Appeals Court (December 1, 2009)

This case serves as a reminder that it is a violation of Article 30 of the MA Declaration of Rights for judges to accept a plea to a lesser offense and/or to dismiss a charge over the Commonwealth's objection.

The defendant was charged with one count of distribution of a class D substance and with distribution of a class D substance while in or on, or within 1,000 feet of a school. On the date of the suppression motion hearing, the parties submitted a form containing a conditional tender of a guilty plea under c. 278, §18. The parties could not agree on the disposition of the two counts. The defendant requested that the distribution charge be reduced to possession and the matter be continued without a finding for one year, and that the violation of a school zone charge be dismissed. The Commonwealth requested guilty findings on both counts, with a sentence of one day in the house of correction imposed on the distribution charge, and a two-year sentence imposed on the school zone charge to be served after the one-day sentence. After the judge conducted a colloquy, he accepted the defendant's requested recommendation and reduced the distribution charge to possession and dismissed the school zone charge, stating that he could not find facts sufficient on that count. The prosecutor objected and appealed.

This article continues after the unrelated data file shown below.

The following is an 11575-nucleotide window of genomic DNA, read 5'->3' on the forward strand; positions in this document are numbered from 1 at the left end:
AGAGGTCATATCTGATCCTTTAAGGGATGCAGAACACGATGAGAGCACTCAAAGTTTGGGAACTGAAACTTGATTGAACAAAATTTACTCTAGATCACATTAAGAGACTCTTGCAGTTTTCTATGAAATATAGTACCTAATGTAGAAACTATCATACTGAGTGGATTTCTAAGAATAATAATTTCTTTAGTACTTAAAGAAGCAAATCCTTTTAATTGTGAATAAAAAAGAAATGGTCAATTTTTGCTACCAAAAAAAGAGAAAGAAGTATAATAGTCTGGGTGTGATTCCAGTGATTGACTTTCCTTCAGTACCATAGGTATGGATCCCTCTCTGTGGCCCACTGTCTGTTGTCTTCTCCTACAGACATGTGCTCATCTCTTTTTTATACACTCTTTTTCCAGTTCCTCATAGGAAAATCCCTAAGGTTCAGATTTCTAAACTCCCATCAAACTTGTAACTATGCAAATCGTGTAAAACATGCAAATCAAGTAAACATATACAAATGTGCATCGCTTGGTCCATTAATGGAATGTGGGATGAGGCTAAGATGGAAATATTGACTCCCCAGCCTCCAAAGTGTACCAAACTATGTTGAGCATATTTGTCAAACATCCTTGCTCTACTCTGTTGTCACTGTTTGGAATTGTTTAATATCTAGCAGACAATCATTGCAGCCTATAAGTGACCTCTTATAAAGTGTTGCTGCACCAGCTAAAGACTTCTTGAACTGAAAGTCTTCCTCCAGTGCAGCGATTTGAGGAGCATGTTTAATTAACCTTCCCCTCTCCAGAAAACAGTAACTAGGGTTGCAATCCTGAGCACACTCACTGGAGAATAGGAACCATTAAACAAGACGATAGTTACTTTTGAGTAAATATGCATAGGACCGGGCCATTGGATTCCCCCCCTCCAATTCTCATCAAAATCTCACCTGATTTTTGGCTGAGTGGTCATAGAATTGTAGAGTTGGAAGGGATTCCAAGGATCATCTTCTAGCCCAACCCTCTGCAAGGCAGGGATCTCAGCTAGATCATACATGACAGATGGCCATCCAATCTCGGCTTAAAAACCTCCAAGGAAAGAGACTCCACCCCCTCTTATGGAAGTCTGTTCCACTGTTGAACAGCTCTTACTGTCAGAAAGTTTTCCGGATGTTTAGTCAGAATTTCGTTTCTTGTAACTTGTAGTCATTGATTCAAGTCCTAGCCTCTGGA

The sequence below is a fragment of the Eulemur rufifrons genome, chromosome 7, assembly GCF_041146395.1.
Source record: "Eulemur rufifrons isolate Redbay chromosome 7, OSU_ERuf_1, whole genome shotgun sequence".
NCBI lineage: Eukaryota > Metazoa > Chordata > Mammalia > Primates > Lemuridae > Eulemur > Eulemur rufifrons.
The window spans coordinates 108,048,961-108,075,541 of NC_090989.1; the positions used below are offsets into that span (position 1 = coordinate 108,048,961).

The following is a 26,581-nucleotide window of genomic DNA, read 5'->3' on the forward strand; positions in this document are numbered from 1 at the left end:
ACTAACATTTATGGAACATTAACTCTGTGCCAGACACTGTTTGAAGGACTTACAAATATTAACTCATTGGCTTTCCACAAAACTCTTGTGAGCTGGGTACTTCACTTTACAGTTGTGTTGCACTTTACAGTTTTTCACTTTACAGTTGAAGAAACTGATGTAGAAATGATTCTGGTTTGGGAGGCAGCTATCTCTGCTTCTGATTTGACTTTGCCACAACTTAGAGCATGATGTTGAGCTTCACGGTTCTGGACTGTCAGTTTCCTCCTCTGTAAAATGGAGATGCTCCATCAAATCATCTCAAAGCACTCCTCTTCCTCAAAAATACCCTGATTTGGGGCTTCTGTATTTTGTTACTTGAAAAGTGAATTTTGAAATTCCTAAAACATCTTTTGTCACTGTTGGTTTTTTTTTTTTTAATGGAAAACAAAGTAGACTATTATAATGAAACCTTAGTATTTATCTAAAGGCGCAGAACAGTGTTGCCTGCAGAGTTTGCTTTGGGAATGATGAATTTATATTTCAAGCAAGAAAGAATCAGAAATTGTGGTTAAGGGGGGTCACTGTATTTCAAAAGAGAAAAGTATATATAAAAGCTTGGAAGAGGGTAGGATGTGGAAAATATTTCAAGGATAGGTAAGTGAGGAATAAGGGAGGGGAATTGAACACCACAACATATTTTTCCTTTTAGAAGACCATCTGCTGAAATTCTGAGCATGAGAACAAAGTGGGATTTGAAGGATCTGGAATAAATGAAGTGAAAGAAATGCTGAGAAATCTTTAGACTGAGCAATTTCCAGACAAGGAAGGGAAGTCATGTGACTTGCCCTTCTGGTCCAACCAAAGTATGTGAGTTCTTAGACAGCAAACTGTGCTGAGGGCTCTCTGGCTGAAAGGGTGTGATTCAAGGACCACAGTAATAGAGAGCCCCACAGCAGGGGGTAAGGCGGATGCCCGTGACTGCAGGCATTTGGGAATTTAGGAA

The Appeals Court vacated the defendant's guilty pleas and remanded the case to the District Court: "It is well established that the judiciary does not have the power to dismiss an otherwise legally adequate complaint or indictment prior to verdict, finding, or plea, over the objection of the prosecutor. . . .The basis for this case law rests on the principle of separation of powers, set forth in Article 30 of the MA Declaration of Rights, which does not 'permit judges to substitute their judgment as to whom and what crimes to prosecute, for the judgment of those who are constitutionally charged with that duty,' namely the prosecution."

The Court also held that there is no distinction between a judge's decision, over the objection of the Commonwealth, to accept a plea to a lesser included offense and a judge's attempt to dismiss a valid complaint or indictment, because in each instance the judge's action intrudes on the executive branch's authority to decide what crimes to prosecute.